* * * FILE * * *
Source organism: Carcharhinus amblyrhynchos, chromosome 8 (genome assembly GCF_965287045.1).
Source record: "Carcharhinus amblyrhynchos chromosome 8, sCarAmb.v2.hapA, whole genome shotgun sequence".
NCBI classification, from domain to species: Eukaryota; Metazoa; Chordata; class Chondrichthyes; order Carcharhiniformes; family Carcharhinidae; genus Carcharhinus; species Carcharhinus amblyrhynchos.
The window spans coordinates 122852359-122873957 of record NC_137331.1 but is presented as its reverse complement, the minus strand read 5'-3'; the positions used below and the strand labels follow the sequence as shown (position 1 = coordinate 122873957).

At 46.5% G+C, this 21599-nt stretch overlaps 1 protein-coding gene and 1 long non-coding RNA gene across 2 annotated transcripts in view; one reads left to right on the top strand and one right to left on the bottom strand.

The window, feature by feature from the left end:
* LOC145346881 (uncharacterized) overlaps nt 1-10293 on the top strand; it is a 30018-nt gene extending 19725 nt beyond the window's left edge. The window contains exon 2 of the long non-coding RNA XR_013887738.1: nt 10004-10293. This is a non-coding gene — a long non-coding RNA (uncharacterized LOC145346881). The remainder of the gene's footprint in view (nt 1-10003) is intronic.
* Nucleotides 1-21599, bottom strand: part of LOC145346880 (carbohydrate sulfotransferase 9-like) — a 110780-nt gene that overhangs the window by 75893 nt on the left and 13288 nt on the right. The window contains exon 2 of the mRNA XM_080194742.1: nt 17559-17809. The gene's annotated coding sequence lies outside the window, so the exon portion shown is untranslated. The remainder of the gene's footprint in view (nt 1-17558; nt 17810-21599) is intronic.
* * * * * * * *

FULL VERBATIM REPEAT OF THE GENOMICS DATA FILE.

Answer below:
Source organism: Carcharhinus amblyrhynchos, chromosome 8 (genome assembly GCF_965287045.1).
Source record: "Carcharhinus amblyrhynchos chromosome 8, sCarAmb.v2.hapA, whole genome shotgun sequence".
NCBI classification, from domain to species: Eukaryota; Metazoa; Chordata; class Chondrichthyes; order Carcharhiniformes; family Carcharhinidae; genus Carcharhinus; species Carcharhinus amblyrhynchos.
The window spans coordinates 122852359-122873957 of record NC_137331.1 but is presented as its reverse complement, the minus strand read 5'-3'; the positions used below and the strand labels follow the sequence as shown (position 1 = coordinate 122873957).

At 46.5% G+C, this 21599-nt stretch overlaps 1 protein-coding gene and 1 long non-coding RNA gene across 2 annotated transcripts in view; one reads left to right on the top strand and one right to left on the bottom strand.

The window, feature by feature from the left end:
* LOC145346881 (uncharacterized) overlaps nt 1-10293 on the top strand; it is a 30018-nt gene extending 19725 nt beyond the window's left edge. The window contains exon 2 of the long non-coding RNA XR_013887738.1: nt 10004-10293. This is a non-coding gene — a long non-coding RNA (uncharacterized LOC145346881). The remainder of the gene's footprint in view (nt 1-10003) is intronic.
* Nucleotides 1-21599, bottom strand: part of LOC145346880 (carbohydrate sulfotransferase 9-like) — a 110780-nt gene that overhangs the window by 75893 nt on the left and 13288 nt on the right. The window contains exon 2 of the mRNA XM_080194742.1: nt 17559-17809. The gene's annotated coding sequence lies outside the window, so the exon portion shown is untranslated. The remainder of the gene's footprint in view (nt 1-17558; nt 17810-21599) is intronic.